Alma Mater Studiorum—University of Bologna, Department of Political and Social Sciences

Venice exists in a very fragile balance with the lagoon system that surrounds it. The climatic and socio-economic changes of the last decades are deeply disruptive and dangerous for its existence, and it appears to be a particularly vulnerable victim in this new epoch we are calling the Anthropocene. The debate on the survival of Venice revolves around the primary nucleus of the concept of Anthropocene: the intrusion and consequences of human action in the cycle of nature. Venice therefore has a symbolic role in this new era because in small yet essential ways it reproduces the relationship between humanity’s actions and the life of the planet. And yet Venice is not only a victim of the Anthropocene, for centuries it has been an active and even successful subject. Reviewing the relationship between Venice and its lagoon in the last five centuries, Michele Alacevich, a historian at the University of Bologna, accompanies us in a discussion of the Anthropocene to try to imagine new ways of governing it.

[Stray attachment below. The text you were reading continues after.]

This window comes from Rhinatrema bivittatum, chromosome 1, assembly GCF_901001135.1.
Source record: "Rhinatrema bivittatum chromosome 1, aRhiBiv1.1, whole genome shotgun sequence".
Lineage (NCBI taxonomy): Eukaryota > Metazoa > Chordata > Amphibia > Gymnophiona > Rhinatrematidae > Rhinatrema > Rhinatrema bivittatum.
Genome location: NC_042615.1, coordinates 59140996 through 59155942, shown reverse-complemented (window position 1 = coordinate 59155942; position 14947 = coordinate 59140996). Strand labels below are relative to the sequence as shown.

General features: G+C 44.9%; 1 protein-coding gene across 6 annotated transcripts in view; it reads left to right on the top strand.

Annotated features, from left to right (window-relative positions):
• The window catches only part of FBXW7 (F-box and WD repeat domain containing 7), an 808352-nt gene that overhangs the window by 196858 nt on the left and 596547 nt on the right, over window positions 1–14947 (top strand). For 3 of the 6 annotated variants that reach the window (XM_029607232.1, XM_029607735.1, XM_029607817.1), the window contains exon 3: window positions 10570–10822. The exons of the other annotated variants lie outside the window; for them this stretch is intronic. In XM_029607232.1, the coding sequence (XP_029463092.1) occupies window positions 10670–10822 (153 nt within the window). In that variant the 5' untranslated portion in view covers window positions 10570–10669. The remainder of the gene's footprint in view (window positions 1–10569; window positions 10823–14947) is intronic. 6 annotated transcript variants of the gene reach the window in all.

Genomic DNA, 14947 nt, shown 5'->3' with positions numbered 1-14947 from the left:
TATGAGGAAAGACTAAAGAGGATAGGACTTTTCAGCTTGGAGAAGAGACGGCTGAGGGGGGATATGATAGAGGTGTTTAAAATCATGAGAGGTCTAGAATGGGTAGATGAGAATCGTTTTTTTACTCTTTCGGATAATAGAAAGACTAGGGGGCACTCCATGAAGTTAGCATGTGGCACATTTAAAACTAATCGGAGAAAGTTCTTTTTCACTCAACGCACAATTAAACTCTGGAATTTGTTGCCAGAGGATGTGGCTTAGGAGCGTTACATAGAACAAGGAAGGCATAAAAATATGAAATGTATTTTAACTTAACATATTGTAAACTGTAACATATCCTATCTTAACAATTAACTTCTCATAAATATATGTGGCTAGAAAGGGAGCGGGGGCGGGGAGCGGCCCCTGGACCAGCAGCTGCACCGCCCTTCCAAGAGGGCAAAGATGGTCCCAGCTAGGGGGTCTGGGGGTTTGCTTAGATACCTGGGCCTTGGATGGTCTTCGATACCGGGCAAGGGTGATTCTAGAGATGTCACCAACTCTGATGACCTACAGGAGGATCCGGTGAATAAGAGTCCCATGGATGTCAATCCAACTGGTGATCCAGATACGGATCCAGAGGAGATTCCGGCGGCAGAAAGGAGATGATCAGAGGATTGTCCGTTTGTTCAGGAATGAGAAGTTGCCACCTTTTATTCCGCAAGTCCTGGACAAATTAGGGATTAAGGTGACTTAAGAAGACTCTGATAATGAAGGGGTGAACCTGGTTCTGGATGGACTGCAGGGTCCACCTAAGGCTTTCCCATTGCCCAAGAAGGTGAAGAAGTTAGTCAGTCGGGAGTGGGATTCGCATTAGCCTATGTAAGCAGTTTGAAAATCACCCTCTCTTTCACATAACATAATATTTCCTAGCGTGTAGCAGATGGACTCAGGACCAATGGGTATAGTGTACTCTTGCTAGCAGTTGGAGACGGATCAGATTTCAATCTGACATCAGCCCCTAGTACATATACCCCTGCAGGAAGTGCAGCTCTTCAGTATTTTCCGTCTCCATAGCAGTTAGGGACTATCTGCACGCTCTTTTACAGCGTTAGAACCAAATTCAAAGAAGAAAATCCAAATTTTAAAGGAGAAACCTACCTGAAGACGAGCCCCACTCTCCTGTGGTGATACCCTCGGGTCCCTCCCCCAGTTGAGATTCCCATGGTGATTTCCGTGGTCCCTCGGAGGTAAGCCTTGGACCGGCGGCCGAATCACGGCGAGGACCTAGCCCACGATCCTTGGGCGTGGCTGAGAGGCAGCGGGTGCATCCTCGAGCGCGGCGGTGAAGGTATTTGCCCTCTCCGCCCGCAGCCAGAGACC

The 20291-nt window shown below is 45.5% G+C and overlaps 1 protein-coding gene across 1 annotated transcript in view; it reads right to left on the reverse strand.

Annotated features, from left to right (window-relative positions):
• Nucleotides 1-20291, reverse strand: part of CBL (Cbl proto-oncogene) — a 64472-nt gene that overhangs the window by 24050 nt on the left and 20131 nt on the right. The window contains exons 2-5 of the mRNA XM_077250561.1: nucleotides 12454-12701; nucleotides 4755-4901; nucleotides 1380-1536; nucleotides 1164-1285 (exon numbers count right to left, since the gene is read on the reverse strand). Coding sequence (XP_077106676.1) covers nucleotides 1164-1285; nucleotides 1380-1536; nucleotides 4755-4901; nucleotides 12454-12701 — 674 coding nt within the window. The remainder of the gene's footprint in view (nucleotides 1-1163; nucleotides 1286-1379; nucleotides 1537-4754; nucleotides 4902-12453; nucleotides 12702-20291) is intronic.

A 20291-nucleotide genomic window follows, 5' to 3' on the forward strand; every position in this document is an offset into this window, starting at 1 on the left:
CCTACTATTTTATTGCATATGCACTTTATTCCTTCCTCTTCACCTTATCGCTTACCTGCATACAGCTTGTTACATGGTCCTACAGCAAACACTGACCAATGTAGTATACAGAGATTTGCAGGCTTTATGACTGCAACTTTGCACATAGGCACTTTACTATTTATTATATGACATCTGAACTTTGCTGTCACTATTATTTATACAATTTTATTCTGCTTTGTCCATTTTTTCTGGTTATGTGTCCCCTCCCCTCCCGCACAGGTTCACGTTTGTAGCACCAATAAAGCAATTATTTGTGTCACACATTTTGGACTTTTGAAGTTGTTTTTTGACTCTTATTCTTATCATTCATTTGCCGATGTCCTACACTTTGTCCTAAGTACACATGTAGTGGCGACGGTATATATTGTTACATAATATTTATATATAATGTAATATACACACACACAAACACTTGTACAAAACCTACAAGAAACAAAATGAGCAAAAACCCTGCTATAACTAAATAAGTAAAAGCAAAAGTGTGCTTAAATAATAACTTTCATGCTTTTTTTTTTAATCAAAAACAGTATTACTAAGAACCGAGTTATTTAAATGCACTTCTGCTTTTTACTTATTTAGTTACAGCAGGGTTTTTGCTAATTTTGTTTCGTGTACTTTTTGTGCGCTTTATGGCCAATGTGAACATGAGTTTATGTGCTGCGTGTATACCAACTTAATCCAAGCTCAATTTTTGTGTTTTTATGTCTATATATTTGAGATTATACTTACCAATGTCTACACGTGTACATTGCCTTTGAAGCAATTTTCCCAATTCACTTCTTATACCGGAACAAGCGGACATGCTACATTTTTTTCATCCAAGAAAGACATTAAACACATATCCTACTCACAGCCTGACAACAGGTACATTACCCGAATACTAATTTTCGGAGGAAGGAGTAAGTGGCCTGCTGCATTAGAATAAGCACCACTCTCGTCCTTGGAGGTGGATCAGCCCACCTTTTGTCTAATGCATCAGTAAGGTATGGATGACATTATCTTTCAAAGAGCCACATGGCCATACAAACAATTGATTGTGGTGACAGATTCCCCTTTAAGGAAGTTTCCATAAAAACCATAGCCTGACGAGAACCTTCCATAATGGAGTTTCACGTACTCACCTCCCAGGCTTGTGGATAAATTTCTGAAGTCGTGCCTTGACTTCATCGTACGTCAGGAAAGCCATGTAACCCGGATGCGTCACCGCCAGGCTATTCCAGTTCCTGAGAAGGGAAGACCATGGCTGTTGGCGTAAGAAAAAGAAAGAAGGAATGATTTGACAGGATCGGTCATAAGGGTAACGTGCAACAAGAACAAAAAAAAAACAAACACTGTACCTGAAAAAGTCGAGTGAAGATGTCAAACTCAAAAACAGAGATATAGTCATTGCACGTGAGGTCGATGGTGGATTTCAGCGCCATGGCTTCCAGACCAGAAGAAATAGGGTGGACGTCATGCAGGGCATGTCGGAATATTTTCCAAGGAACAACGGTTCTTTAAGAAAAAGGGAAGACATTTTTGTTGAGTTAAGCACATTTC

Free admission, upon reservation

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December 8 @ 18:30
18:30 — 19:30 (1h)

MAST Auditorium

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